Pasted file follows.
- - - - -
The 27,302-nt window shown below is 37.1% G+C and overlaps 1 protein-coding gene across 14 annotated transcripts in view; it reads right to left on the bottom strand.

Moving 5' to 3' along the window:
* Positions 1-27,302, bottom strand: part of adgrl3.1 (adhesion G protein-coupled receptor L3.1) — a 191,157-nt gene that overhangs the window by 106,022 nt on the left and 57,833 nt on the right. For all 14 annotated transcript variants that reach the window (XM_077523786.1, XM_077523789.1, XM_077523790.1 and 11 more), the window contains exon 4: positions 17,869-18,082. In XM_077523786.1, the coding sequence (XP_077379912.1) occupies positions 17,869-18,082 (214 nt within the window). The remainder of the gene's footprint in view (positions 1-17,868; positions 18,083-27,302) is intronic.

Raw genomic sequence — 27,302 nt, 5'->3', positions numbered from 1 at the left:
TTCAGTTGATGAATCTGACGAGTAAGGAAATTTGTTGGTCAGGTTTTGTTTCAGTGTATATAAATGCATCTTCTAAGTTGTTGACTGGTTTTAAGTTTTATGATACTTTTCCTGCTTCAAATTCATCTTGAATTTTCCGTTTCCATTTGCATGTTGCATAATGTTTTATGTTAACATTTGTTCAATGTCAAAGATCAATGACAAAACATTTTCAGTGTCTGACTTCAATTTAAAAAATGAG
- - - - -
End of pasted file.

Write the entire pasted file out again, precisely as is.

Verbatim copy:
The 27,302-nt window shown below is 37.1% G+C and overlaps 1 protein-coding gene across 14 annotated transcripts in view; it reads right to left on the bottom strand.

Moving 5' to 3' along the window:
* Positions 1-27,302, bottom strand: part of adgrl3.1 (adhesion G protein-coupled receptor L3.1) — a 191,157-nt gene that overhangs the window by 106,022 nt on the left and 57,833 nt on the right. For all 14 annotated transcript variants that reach the window (XM_077523786.1, XM_077523789.1, XM_077523790.1 and 11 more), the window contains exon 4: positions 17,869-18,082. In XM_077523786.1, the coding sequence (XP_077379912.1) occupies positions 17,869-18,082 (214 nt within the window). The remainder of the gene's footprint in view (positions 1-17,868; positions 18,083-27,302) is intronic.

Raw genomic sequence — 27,302 nt, 5'->3', positions numbered from 1 at the left:
TTCAGTTGATGAATCTGACGAGTAAGGAAATTTGTTGGTCAGGTTTTGTTTCAGTGTATATAAATGCATCTTCTAAGTTGTTGACTGGTTTTAAGTTTTATGATACTTTTCCTGCTTCAAATTCATCTTGAATTTTCCGTTTCCATTTGCATGTTGCATAATGTTTTATGTTAACATTTGTTCAATGTCAAAGATCAATGACAAAACATTTTCAGTGTCTGACTTCAATTTAAAAAATGAG